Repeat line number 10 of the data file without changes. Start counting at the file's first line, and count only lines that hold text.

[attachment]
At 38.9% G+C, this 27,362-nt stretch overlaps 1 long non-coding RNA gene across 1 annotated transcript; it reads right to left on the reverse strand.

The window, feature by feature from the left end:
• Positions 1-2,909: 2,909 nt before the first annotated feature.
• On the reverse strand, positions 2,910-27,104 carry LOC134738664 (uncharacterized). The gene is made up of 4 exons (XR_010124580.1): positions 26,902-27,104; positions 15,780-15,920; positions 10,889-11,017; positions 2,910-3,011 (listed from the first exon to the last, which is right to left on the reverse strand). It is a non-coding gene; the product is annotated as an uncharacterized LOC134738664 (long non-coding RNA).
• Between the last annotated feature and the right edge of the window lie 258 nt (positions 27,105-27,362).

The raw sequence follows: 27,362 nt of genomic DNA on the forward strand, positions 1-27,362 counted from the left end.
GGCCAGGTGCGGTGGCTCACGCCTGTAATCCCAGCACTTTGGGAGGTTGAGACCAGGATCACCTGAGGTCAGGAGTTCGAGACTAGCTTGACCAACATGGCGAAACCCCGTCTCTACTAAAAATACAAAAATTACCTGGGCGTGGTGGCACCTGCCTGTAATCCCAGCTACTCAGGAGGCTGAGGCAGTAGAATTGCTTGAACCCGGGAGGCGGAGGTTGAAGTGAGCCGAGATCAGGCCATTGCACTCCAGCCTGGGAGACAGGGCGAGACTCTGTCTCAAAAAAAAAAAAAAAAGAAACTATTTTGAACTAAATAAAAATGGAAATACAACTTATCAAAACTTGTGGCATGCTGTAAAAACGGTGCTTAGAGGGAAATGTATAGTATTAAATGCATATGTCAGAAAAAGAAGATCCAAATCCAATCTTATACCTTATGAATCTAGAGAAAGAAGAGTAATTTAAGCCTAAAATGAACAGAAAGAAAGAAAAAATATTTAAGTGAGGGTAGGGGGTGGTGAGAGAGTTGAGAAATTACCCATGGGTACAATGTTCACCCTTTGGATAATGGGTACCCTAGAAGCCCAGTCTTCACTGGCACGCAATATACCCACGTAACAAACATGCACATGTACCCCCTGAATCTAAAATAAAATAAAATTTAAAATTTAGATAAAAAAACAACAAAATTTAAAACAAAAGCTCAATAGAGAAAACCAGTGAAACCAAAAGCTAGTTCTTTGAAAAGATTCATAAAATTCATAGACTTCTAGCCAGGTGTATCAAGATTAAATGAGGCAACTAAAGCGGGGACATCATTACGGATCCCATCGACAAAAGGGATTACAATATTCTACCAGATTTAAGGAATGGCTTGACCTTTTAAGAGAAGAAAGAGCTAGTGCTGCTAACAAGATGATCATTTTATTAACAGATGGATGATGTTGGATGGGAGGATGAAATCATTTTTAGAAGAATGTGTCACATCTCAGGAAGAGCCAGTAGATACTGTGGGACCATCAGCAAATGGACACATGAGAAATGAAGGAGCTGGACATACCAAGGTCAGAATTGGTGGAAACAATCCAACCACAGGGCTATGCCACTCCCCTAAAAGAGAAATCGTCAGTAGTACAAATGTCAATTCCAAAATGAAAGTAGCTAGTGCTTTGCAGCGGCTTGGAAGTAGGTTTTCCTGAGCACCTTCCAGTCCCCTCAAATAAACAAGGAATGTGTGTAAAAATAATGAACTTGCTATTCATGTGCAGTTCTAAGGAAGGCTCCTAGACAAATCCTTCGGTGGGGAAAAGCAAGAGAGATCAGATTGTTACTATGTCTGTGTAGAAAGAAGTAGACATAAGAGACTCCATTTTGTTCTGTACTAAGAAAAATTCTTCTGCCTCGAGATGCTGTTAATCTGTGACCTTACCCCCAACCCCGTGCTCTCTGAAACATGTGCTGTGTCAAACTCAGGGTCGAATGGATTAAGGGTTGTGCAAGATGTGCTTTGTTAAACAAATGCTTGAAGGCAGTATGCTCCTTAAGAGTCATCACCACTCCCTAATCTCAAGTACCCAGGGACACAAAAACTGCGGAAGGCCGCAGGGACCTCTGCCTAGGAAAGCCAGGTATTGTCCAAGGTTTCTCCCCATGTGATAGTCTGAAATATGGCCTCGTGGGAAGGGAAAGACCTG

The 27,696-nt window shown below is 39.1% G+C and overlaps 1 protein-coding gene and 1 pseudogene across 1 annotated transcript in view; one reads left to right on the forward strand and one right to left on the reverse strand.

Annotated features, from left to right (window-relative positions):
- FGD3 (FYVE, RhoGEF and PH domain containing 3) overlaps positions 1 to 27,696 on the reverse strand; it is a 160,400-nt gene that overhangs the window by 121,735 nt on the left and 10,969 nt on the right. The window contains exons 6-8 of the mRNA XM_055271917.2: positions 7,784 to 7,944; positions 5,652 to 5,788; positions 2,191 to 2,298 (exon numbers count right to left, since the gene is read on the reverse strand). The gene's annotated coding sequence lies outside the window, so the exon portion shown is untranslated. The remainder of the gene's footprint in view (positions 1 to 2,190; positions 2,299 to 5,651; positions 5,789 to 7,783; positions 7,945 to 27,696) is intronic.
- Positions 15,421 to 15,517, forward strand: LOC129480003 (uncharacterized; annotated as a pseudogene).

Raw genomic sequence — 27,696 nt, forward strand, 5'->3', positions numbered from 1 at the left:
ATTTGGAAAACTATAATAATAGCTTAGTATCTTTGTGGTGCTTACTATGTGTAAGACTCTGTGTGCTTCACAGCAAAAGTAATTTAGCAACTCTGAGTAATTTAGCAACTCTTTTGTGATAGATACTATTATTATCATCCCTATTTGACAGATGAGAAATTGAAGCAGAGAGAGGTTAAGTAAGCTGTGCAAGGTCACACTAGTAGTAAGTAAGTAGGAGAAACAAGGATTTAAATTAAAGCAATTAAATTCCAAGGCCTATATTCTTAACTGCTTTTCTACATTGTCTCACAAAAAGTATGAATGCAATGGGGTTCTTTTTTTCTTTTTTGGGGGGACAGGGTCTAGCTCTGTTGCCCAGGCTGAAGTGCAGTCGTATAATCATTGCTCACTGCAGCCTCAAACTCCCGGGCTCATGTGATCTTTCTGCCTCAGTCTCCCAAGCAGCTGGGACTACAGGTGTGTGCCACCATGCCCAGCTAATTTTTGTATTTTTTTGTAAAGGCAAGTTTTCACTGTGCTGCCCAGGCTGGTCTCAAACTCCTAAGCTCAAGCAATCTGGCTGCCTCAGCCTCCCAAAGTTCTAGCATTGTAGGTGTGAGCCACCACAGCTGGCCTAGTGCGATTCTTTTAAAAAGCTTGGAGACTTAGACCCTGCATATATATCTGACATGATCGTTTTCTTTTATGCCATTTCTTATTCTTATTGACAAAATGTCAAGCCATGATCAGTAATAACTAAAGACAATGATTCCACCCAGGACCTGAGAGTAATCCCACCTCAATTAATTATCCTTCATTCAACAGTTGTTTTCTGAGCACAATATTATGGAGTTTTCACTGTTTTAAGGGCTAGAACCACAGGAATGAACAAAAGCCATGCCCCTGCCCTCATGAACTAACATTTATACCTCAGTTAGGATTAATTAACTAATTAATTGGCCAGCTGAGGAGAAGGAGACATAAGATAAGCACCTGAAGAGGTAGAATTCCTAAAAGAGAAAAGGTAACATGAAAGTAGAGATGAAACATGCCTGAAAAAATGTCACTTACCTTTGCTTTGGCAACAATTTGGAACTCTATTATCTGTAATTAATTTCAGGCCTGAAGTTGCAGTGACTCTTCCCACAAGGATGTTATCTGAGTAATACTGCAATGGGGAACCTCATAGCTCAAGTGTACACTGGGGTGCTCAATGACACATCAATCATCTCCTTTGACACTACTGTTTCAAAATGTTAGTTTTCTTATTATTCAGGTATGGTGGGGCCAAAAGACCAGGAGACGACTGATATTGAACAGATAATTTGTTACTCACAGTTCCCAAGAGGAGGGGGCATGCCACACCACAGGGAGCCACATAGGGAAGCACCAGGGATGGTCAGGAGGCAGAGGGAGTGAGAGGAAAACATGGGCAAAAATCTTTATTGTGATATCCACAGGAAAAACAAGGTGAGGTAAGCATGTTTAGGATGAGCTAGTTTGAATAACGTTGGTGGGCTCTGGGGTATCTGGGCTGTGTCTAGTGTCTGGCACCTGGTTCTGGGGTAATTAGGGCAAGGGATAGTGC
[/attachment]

- FGD3 (FYVE, RhoGEF and PH domain containing 3) overlaps positions 1 to 27,696 on the reverse strand; it is a 160,400-nt gene that overhangs the window by 121,735 nt on the left and 10,969 nt on the right. The window contains exons 6-8 of the mRNA XM_055271917.2: positions 7,784 to 7,944; positions 5,652 to 5,788; positions 2,191 to 2,298 (exon numbers count right to left, since the gene is read on the reverse strand). The gene's annotated coding sequence lies outside the window, so the exon portion shown is untranslated. The remainder of the gene's footprint in view (positions 1 to 2,190; positions 2,299 to 5,651; positions 5,789 to 7,783; positions 7,945 to 27,696) is intronic.